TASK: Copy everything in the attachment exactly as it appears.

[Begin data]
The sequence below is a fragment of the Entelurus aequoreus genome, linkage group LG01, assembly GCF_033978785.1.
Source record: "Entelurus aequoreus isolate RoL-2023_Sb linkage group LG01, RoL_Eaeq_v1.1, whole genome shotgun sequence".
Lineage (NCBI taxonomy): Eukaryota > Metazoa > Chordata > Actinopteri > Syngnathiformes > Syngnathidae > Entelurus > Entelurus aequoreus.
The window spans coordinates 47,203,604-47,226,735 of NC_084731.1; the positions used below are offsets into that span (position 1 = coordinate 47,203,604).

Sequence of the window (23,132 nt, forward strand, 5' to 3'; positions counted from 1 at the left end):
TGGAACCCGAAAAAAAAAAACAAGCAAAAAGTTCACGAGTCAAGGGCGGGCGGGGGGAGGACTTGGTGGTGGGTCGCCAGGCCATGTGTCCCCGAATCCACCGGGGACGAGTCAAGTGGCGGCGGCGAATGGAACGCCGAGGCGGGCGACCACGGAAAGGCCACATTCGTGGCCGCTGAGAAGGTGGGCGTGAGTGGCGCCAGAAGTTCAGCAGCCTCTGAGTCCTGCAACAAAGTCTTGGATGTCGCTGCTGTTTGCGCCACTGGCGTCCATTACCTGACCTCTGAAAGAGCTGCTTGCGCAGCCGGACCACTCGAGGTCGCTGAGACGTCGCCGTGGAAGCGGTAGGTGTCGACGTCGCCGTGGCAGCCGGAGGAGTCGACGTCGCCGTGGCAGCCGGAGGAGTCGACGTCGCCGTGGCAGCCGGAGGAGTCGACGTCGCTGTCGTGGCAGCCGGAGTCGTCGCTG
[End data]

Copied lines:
The sequence below is a fragment of the Entelurus aequoreus genome, linkage group LG01, assembly GCF_033978785.1.
Source record: "Entelurus aequoreus isolate RoL-2023_Sb linkage group LG01, RoL_Eaeq_v1.1, whole genome shotgun sequence".
Lineage (NCBI taxonomy): Eukaryota > Metazoa > Chordata > Actinopteri > Syngnathiformes > Syngnathidae > Entelurus > Entelurus aequoreus.
The window spans coordinates 47,203,604-47,226,735 of NC_084731.1; the positions used below are offsets into that span (position 1 = coordinate 47,203,604).

Sequence of the window (23,132 nt, forward strand, 5' to 3'; positions counted from 1 at the left end):
TGGAACCCGAAAAAAAAAAACAAGCAAAAAGTTCACGAGTCAAGGGCGGGCGGGGGGAGGACTTGGTGGTGGGTCGCCAGGCCATGTGTCCCCGAATCCACCGGGGACGAGTCAAGTGGCGGCGGCGAATGGAACGCCGAGGCGGGCGACCACGGAAAGGCCACATTCGTGGCCGCTGAGAAGGTGGGCGTGAGTGGCGCCAGAAGTTCAGCAGCCTCTGAGTCCTGCAACAAAGTCTTGGATGTCGCTGCTGTTTGCGCCACTGGCGTCCATTACCTGACCTCTGAAAGAGCTGCTTGCGCAGCCGGACCACTCGAGGTCGCTGAGACGTCGCCGTGGAAGCGGTAGGTGTCGACGTCGCCGTGGCAGCCGGAGGAGTCGACGTCGCCGTGGCAGCCGGAGGAGTCGACGTCGCCGTGGCAGCCGGAGGAGTCGACGTCGCTGTCGTGGCAGCCGGAGTCGTCGCTG